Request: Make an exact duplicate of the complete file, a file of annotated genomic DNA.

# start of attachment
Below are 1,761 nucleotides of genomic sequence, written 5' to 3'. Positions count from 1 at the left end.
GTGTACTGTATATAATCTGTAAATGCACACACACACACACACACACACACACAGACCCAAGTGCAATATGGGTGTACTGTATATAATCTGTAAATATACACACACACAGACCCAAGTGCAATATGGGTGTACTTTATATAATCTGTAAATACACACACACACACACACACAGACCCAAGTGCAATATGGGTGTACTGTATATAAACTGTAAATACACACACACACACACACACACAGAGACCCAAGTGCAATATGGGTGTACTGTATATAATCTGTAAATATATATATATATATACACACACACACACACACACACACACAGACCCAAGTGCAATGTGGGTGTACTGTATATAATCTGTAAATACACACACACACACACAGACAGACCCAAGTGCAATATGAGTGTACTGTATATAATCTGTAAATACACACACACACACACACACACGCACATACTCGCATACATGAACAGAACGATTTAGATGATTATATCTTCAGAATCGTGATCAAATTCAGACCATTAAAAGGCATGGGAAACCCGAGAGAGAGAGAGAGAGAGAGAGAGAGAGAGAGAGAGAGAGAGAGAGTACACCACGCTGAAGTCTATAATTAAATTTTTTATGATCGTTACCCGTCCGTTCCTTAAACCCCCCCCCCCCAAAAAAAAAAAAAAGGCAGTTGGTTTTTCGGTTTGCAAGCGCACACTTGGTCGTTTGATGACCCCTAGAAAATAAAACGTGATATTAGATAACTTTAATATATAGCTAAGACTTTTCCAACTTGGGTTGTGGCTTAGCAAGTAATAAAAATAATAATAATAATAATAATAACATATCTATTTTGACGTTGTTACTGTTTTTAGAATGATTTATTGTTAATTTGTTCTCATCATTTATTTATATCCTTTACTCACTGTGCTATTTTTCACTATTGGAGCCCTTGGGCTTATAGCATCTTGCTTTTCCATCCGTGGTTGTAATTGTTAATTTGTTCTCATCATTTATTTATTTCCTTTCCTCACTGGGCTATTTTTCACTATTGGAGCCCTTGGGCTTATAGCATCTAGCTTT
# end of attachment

Below are 1,761 nucleotides of genomic sequence, written 5' to 3'. Positions count from 1 at the left end.
GTGTACTGTATATAATCTGTAAATGCACACACACACACACACACACACACACAGACCCAAGTGCAATATGGGTGTACTGTATATAATCTGTAAATATACACACACACAGACCCAAGTGCAATATGGGTGTACTTTATATAATCTGTAAATACACACACACACACACACACAGACCCAAGTGCAATATGGGTGTACTGTATATAAACTGTAAATACACACACACACACACACACACAGAGACCCAAGTGCAATATGGGTGTACTGTATATAATCTGTAAATATATATATATATATACACACACACACACACACACACACACAGACCCAAGTGCAATGTGGGTGTACTGTATATAATCTGTAAATACACACACACACACACAGACAGACCCAAGTGCAATATGAGTGTACTGTATATAATCTGTAAATACACACACACACACACACACACGCACATACTCGCATACATGAACAGAACGATTTAGATGATTATATCTTCAGAATCGTGATCAAATTCAGACCATTAAAAGGCATGGGAAACCCGAGAGAGAGAGAGAGAGAGAGAGAGAGAGAGAGAGAGAGAGAGAGAGTACACCACGCTGAAGTCTATAATTAAATTTTTTATGATCGTTACCCGTCCGTTCCTTAAACCCCCCCCCCCCAAAAAAAAAAAAAAGGCAGTTGGTTTTTCGGTTTGCAAGCGCACACTTGGTCGTTTGATGACCCCTAGAAAATAAAACGTGATATTAGATAACTTTAATATATAGCTAAGACTTTTCCAACTTGGGTTGTGGCTTAGCAAGTAATAAAAATAATAATAATAATAATAATAACATATCTATTTTGACGTTGTTACTGTTTTTAGAATGATTTATTGTTAATTTGTTCTCATCATTTATTTATATCCTTTACTCACTGTGCTATTTTTCACTATTGGAGCCCTTGGGCTTATAGCATCTTGCTTTTCCATCCGTGGTTGTAATTGTTAATTTGTTCTCATCATTTATTTATTTCCTTTCCTCACTGGGCTATTTTTCACTATTGGAGCCCTTGGGCTTATAGCATCTAGCTTT